In Fear of a Black Hat, Ice Cold is forever pontificating windily on the overlooked political and social connotations of songs like “Booty Juice” and “Come on Pet the P.U.S.S.Y”, often while employing acronyms with a frequency, eccentricity and intensity not seen outside the work of Gary Busey, but it’s evident from the first frame that all he cares about is money, power and women. For N.W.H, rap is just another hustle, albeit one with certain ideological and political dimensions. 

The outsized nature of Hip Hop in the late eighties and early 1990s poses a challenge for parodists. How do you comically exaggerate something that’s already such a Day-Glo cartoon of itself? How do you parody something that’s already enmeshed in self-parody? Fear of a Black Hat is up to the challenge, however. It ratchets the violence, profanity, posturing and misogyny of Hip Hop to giddy, ridiculous extremes. 


Fear of a Black Hat is true to its milieu in its wall-to-wall profanity. Let’s just say that if this was a CD it would be festooned with a whole bunch of “Parental Advisory” stickers on the front cover. Cundieff’s hilarious hip hop comedy is full of swearing and epithets but it never feels gratuitous. Fear of a Black Hat is strategic in its deployment of curse words and ingenious in its double entendres. It’s hard to do justice to the film’s ribald humor without going blue, but a lot of the movie’s double entendres manage to be funny without being obscene, like the album titles P.U.S.S Why, Garden Ho’s and the N.W.H Christmas album Ho Ho Hos, which features a song about how Santa Claus is “coming”, albeit not necessarily to town.  

N.W.H’s discography also contains such tellingly titles explosions of anger as “Kill Whitey” but the movie depicts the trio’s brand of timely agitprop as nothing but marketing. They’re peddling anger and rebellion because it sells and when P.M Dawn’s trippy Hip Hop for hippies and C+C Music Factory’s pop-rap-by committee starts selling, they start chasing those trends instead.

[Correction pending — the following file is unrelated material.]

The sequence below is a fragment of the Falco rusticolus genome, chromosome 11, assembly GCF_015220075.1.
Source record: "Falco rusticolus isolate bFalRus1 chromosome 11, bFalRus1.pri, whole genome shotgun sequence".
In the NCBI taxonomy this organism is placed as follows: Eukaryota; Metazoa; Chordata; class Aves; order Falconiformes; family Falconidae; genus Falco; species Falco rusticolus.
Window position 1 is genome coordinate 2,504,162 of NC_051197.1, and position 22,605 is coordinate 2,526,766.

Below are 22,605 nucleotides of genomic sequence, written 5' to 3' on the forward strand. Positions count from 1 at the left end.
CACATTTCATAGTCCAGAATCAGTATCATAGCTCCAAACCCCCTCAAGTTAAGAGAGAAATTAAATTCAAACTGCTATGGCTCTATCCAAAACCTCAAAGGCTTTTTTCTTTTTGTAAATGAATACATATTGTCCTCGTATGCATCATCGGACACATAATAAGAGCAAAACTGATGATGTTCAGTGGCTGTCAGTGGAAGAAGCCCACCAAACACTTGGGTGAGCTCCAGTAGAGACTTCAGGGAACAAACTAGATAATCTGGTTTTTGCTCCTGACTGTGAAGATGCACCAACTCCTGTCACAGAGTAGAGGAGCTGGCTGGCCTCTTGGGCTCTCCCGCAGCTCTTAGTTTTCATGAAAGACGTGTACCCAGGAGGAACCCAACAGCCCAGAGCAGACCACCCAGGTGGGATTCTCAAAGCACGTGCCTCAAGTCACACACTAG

Ice Cold and his group mates are cynical opportunists masquerading unconvincingly as politically engaged idealists. But if Fear of a Black Hat is fundamentally cynical about the Afrocentric posturing of Golden Age hip hop, it’s gloriously uncynical about the visceral pleasure afforded by hip hop at its best. 

Fear of a Black Hat is a masterpiece of pastiche. "Weird Al" Yanovic is rightly hailed as the king of pop parody but I would argue passionately that his gift for pastiches is even greater than his talent for spoofery. So it is high praise to state that Fear of a Black Hat’s pastiches of hits from everyone from second-tier Public Enemy knock-off Paris to C+C Music Factory measure up to the pastiches created by Al and his creative heirs The Lonely Island. 


Cundieff’s labor of love cares enough about what he’s lovingly lampooning to get the details right. The group doesn’t just reference an iconic hip hop smash like Cypress Hill’s “I Could Just Kill a Man”—they create a pastiche that sounds unnervingly like what it’s referencing and rocks nearly as hard. 

The songs here work beautifully as vessels for jokes but they also work perfectly on their own. That’s the film’s glory: it’s not only funny, it’s also insanely catchy. The songs are so good and the jokes are so solid that you don’t even need to be familiar with what’s being referenced to enjoy it.